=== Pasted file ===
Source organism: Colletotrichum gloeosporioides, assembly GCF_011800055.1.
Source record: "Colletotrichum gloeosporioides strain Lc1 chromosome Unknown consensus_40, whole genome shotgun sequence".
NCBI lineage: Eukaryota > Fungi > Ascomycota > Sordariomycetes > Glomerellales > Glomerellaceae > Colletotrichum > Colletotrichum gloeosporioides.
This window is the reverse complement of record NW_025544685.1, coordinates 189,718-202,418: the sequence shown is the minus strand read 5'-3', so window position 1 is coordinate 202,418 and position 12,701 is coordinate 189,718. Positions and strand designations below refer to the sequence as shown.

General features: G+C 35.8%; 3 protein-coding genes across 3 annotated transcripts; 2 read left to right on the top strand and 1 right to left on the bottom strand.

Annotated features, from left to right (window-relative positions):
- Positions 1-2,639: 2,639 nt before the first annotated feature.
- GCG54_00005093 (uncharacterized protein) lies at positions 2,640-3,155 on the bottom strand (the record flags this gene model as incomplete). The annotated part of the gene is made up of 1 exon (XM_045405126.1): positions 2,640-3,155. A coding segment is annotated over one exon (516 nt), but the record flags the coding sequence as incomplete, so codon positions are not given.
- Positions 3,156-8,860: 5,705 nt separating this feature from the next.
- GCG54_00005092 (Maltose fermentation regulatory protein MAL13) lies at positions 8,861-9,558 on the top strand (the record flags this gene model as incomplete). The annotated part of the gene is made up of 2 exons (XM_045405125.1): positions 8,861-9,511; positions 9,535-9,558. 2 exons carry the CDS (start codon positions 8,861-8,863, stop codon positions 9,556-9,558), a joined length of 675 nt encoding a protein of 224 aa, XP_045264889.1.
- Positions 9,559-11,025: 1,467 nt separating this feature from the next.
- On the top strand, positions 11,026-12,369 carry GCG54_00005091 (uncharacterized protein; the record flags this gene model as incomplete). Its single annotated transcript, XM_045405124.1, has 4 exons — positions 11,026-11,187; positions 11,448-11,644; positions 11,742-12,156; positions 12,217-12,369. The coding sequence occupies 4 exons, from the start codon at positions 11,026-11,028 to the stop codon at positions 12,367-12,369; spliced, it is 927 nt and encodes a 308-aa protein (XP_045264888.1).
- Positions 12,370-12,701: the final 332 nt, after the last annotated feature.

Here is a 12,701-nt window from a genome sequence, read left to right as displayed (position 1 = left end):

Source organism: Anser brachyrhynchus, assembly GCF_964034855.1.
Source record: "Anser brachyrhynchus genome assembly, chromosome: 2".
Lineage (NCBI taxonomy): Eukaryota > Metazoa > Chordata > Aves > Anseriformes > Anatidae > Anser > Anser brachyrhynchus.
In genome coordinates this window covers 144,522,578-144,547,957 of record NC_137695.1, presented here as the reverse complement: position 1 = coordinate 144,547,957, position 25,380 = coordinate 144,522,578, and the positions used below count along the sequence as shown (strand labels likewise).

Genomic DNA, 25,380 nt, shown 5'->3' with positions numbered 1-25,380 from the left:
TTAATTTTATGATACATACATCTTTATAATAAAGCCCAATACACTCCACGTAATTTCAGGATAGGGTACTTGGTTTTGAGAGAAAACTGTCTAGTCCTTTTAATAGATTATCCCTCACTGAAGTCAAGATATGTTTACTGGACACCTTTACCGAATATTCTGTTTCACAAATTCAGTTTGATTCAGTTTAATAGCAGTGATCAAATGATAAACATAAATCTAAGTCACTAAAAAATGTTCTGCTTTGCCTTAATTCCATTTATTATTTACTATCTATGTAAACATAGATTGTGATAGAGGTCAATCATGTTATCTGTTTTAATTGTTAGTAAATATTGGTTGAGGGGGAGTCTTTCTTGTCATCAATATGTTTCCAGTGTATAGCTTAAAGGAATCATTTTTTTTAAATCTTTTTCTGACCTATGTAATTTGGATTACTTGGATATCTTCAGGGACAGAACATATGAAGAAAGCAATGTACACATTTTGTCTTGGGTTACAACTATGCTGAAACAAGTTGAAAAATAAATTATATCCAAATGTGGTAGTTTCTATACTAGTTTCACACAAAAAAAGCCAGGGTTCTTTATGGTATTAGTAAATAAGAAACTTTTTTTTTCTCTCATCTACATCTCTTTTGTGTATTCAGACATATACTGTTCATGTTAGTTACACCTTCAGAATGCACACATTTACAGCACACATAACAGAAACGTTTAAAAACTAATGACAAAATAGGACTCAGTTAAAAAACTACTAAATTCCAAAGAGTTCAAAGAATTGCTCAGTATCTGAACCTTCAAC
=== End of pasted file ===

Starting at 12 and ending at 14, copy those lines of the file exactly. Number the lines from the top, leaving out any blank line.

- On the top strand, positions 11,026-12,369 carry GCG54_00005091 (uncharacterized protein; the record flags this gene model as incomplete). Its single annotated transcript, XM_045405124.1, has 4 exons — positions 11,026-11,187; positions 11,448-11,644; positions 11,742-12,156; positions 12,217-12,369. The coding sequence occupies 4 exons, from the start codon at positions 11,026-11,028 to the stop codon at positions 12,367-12,369; spliced, it is 927 nt and encodes a 308-aa protein (XP_045264888.1).
- Positions 12,370-12,701: the final 332 nt, after the last annotated feature.

Here is a 12,701-nt window from a genome sequence, read left to right as displayed (position 1 = left end):